As a whole, today’s recording artists — independent singer/songwriters and self-employed musicians, specifically — have it tough. Many don’t receive their due respect and truly are “starving artists.” And most disturbingly (and I will put this as politely as I can), many music industry-types actively pursue business models built upon taking advantage of these misaligned artists’ dreams and aspirations.
Thus it should come as no surprise that if we, as dutiful studio engineers, intently listen to an artist; care about them (and their work) and display a little intelligence that we may hear these words:
“Would you consider being my manager?”
We all know that being a good recording engineer and/or producer doesn’t necessarily make one a good artist manager (or even make us slightly interested in the position, either). I like a lot of things about placing microphones, layering overdubs and creating vocal arrangements; I don’t like a damn thing about booking, contracts, negotiations and marketing. So, considering these oft-common truths, I submit the following three nuggets of advice to recording artists — whose most trusted source of advice is often their audio engineer — before signing on “to be managed.”
1. Get Good
Get good — or hopefully, even better than good. In this age of instant gratification, direct communication with the listener and viral exposure (the latter of which is probably the most effective music marketing today), there is no Oz-like curtain to hide behind, and that often even includes a ground-level manager. The competence to self-manage today is essentially mandatory; excellence is the new competence, as only “amazing” new artists gain widespread praise and the all-too-crucial “word of mouth” buzz. Marginal performers marginalize themselves way before any manager can help them through the inadequacy of being average.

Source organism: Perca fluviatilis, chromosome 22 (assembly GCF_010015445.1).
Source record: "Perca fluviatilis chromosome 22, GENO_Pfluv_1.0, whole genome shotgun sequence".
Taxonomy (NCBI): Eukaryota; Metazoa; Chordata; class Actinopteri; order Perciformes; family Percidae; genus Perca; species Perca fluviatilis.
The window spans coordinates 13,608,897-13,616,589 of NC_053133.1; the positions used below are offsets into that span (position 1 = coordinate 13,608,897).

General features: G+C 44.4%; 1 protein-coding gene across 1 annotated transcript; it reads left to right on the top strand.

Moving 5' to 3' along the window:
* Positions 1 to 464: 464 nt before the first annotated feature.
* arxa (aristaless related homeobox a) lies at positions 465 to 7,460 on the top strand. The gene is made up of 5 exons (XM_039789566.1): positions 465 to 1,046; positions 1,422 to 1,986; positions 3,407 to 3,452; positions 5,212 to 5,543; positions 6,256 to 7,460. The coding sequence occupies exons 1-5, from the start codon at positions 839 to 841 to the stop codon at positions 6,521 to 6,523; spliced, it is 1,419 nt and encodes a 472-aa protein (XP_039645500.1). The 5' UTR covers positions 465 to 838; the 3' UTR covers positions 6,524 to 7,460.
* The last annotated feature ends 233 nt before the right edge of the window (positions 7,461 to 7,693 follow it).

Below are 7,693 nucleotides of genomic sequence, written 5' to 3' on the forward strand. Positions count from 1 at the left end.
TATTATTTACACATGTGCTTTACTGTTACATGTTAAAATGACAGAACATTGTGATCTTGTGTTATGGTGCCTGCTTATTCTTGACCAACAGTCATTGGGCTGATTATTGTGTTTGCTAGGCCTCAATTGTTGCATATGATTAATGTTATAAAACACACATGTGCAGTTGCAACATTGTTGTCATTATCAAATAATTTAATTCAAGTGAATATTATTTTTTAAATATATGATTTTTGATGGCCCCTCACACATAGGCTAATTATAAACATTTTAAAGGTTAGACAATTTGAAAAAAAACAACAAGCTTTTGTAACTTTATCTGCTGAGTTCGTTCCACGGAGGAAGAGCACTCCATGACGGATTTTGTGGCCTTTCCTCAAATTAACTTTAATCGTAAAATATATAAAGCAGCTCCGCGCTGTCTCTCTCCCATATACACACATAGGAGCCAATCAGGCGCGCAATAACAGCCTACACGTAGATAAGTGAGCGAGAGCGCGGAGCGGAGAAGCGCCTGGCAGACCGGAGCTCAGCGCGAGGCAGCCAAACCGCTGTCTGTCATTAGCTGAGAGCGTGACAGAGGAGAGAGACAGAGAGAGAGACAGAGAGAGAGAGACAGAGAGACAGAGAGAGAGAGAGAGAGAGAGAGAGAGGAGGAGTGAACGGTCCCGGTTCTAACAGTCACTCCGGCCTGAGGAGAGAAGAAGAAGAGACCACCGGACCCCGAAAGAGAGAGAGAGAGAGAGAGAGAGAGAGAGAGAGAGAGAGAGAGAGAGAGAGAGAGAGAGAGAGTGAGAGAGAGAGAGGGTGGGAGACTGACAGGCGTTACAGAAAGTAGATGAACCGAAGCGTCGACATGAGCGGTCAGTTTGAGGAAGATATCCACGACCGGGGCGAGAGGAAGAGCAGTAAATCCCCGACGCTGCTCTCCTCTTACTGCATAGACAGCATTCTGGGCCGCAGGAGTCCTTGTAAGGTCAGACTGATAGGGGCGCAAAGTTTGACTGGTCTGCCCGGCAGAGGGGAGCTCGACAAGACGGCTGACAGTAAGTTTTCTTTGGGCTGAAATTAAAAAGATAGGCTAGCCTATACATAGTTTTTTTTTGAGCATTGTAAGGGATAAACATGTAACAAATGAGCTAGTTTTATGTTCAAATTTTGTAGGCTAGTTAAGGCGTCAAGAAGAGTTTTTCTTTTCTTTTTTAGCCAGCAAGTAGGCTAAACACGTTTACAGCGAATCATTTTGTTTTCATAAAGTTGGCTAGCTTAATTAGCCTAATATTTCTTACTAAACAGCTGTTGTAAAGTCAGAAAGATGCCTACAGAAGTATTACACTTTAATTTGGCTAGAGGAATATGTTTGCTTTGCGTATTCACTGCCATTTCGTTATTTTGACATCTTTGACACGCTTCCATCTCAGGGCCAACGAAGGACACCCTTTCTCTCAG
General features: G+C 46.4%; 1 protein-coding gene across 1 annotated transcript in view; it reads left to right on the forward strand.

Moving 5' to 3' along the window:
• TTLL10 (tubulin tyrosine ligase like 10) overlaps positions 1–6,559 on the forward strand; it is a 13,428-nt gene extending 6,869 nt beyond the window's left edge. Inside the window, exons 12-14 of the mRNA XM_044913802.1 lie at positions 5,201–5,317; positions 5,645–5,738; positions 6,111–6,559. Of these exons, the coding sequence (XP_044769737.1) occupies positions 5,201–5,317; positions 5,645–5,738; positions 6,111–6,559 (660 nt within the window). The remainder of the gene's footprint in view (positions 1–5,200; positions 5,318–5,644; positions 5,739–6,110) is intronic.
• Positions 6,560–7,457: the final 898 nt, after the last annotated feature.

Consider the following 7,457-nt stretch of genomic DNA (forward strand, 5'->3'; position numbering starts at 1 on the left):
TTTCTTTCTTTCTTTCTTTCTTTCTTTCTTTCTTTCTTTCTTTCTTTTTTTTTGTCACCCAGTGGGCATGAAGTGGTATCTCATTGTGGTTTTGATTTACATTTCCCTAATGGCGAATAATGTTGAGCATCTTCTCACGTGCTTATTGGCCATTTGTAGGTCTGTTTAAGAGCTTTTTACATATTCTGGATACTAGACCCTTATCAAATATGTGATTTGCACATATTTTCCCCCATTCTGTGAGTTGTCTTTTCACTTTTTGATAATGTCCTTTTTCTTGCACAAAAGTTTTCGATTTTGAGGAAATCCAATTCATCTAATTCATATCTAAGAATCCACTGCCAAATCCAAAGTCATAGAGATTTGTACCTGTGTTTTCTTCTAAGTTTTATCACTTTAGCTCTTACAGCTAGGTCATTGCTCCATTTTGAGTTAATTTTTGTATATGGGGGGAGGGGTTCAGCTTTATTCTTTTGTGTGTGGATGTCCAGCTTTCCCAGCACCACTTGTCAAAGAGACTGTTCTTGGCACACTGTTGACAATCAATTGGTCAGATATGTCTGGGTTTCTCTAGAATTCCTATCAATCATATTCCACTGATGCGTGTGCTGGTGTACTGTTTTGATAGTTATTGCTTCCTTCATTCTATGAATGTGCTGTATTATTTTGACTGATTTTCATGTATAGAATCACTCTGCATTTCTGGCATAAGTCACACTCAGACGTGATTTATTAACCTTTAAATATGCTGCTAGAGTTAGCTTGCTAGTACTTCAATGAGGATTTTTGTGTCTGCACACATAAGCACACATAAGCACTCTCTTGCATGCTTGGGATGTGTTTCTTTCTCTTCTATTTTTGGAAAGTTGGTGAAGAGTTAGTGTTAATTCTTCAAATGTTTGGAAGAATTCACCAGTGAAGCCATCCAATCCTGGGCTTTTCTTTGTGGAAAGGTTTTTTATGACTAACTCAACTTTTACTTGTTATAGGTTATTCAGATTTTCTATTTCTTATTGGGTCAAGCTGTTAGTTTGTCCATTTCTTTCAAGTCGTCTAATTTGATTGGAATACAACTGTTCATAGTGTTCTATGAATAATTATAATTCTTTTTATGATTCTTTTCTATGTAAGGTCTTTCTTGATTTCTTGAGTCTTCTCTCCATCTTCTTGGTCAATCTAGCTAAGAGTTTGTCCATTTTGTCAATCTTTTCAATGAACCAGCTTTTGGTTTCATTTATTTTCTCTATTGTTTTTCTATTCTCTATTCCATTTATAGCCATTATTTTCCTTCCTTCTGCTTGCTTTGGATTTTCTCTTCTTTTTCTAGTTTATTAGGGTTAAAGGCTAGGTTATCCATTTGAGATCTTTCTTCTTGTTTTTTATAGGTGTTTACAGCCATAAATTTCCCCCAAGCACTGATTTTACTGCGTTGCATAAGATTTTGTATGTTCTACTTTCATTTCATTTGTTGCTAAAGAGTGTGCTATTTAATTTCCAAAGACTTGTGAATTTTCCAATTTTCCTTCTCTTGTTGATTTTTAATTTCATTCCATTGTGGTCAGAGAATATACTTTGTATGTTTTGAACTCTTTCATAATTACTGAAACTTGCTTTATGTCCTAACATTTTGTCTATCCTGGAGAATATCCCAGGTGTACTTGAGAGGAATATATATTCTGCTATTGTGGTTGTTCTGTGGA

2. Get Personal
Assuming you’re listenable, the most important thing is to be yourself. I don’t care how unusual, or bland, or disgusting you may be (or think you are). Your only chance of “making it” is to be the one thing that nobody else is more of, namely you. The music world is more competitive than most everyone realizes, and if you are handicapped by insincerity or effort-laden awkwardness you’ll never have the required 100 percent to put into the ideal performance. Tap into what’s artistically real inside you to discover the beauty, carefree ease and freedom that comes with personal truth and honest purpose.
It is most important to know that the music biz is in the midst of a major transformation; morphing revenue streams, monetizing and modernization have entertainment business relationships in turmoil, ripe for re-negotiation due to unseen pitfalls.
For that reason, modern recording artists must be realistic: don’t expect much from old paradigms in our uncharted (and generally unstable) environment. Done right, you’re more likely to find yourself fully immersed in an artistic lifestyle, one that requires dedication, a long view, and fewer material rewards (as directly compared to the Joneses in the suburbs). You better love it, or you’re gonna hate it.
If you are real good, real personal and really realistic, you may just find yourself enjoying a life of humble pleasures like artistic expression, personal freedom and the flexibility that comes from making your own decisions and pursuing your own destiny. And those are all qualities of life that few managers can, or will, give you.
Rob Tavaglione is the owner of Charlotte’s Catalyst Recording.